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 A pool rack filled with balls (Posted on 2004-09-17)
A pool rack is an equilateral triangle, filled with 15 equal-sized balls. Seen from above, we'd see a triangle, with 15 circles within.

Imagine we used smaller and smaller balls. The more the balls, more area of the triangle would be covered.

In the limit, with infinite balls, would all of the triangle be covered?

 See The Solution Submitted by Federico Kereki Rating: 3.3636 (11 votes)

Comments: ( Back to comment list | You must be logged in to post comments.)
 re(5): Solution | Comment 24 of 25 |
(In reply to re(4): Solution by David Shin)

Yes, one cannot write an encyclopedia as a solution. However, it doesn't seem to have strained you too much to give the method you gave. Since there are n unit balls in the bottom row, the distance between centers of the outer balls is then 2(n-1) and the two leftover pieces of the bounding triangle are each sqrt(3), making the total length of the bottom side of the bouding triangle 2[n-1+sqrt(3)]. The area of the bounding triangle is thus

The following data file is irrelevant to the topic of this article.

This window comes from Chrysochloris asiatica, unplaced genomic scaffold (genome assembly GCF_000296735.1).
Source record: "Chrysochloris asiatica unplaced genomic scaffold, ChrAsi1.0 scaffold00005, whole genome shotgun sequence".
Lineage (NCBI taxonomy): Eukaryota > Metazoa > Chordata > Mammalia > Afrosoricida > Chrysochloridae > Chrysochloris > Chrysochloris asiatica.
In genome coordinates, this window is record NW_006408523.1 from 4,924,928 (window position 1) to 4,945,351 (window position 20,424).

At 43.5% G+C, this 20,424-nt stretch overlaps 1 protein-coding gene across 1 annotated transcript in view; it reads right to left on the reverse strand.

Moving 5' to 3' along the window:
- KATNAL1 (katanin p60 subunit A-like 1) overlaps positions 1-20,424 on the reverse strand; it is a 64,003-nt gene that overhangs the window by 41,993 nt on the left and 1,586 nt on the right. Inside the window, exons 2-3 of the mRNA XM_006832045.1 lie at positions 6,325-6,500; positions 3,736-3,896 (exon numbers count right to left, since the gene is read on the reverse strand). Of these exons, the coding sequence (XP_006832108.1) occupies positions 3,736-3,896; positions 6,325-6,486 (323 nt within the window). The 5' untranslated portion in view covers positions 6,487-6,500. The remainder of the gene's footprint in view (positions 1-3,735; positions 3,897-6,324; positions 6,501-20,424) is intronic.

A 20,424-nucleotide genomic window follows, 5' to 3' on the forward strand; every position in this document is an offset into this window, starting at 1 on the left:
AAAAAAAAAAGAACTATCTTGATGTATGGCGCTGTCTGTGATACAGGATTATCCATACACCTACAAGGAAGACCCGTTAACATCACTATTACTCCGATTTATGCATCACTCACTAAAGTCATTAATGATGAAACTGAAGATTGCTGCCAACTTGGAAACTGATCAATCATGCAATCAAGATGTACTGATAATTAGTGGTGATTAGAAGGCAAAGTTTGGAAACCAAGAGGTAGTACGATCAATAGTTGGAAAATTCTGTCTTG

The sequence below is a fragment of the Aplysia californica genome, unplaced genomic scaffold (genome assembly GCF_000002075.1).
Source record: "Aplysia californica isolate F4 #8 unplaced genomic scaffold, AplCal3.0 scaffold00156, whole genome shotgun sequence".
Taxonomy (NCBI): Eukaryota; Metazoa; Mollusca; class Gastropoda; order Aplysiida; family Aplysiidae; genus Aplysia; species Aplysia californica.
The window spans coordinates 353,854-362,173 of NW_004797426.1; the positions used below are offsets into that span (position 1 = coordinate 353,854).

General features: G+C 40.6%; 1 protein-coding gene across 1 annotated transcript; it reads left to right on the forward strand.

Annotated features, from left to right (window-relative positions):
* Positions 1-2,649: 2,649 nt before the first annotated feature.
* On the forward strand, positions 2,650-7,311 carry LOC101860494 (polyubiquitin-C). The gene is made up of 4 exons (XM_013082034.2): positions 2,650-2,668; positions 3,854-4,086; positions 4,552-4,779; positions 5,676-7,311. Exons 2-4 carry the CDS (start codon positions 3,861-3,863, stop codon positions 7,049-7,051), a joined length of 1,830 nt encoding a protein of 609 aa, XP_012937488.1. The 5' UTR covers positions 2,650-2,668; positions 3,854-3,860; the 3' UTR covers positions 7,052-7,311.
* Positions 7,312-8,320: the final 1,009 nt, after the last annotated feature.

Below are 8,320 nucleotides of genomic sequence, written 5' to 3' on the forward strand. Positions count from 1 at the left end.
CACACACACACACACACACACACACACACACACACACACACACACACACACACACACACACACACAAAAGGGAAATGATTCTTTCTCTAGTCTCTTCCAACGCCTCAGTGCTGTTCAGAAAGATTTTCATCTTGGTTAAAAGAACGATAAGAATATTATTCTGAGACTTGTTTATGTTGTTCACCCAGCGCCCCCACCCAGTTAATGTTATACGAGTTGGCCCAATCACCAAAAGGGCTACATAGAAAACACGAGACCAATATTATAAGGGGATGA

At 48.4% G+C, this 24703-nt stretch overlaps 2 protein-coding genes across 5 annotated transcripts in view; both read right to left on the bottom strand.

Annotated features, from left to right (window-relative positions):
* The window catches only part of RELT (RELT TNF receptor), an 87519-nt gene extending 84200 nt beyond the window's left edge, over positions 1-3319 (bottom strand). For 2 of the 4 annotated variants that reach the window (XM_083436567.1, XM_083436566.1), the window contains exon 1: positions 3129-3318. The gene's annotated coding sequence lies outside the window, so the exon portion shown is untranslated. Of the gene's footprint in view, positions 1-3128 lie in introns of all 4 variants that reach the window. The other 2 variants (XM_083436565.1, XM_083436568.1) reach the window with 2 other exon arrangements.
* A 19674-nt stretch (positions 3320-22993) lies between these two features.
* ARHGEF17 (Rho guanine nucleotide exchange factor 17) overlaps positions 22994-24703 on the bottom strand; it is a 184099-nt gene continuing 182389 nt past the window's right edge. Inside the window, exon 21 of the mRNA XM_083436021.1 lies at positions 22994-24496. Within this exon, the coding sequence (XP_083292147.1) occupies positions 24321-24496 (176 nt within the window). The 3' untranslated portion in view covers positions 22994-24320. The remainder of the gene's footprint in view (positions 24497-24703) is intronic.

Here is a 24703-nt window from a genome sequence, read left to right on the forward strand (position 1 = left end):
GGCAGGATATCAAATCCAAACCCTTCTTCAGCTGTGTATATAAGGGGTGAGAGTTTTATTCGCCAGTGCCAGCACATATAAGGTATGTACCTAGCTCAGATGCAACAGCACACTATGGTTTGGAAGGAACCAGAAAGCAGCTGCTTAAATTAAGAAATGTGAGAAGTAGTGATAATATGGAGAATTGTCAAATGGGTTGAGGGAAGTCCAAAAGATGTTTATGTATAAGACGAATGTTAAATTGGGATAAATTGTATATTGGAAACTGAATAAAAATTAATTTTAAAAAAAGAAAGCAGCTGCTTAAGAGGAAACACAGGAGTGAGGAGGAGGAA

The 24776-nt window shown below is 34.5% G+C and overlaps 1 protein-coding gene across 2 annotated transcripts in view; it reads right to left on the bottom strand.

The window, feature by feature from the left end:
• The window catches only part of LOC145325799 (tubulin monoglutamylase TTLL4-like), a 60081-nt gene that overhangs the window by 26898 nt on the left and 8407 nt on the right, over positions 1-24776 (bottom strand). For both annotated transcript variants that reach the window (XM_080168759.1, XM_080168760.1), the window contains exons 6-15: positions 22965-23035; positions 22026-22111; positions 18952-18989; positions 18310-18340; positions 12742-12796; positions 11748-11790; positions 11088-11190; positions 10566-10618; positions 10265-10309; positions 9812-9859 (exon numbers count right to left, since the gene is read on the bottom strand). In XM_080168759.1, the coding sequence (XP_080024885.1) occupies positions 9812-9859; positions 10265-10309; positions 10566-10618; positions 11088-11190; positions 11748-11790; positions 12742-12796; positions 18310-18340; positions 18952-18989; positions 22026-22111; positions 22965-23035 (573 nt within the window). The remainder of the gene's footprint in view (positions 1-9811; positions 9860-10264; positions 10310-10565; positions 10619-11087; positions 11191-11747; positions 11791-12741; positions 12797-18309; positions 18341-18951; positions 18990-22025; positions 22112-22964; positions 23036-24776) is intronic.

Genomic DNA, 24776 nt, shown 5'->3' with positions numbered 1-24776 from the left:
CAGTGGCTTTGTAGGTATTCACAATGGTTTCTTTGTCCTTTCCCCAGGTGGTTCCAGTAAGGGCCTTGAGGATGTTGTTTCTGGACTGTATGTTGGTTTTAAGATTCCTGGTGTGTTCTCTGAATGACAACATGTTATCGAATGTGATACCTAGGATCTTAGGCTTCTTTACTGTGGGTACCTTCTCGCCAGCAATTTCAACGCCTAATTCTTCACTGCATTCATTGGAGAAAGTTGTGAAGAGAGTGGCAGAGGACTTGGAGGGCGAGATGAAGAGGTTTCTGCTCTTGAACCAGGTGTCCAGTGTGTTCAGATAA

[sqrt(3)/4]{2[n-1+sqrt(3)]}^2=sqrt(3)[n-1+sqrt(3)]^2

just as Bractals said.

However, I think there is an assumption being made here about how the balls fit inside the triangle for general values of n. That is, there is still an unsolved math (or mathematical physics) problem here.

 Posted by Richard on 2004-09-24 13:17:16
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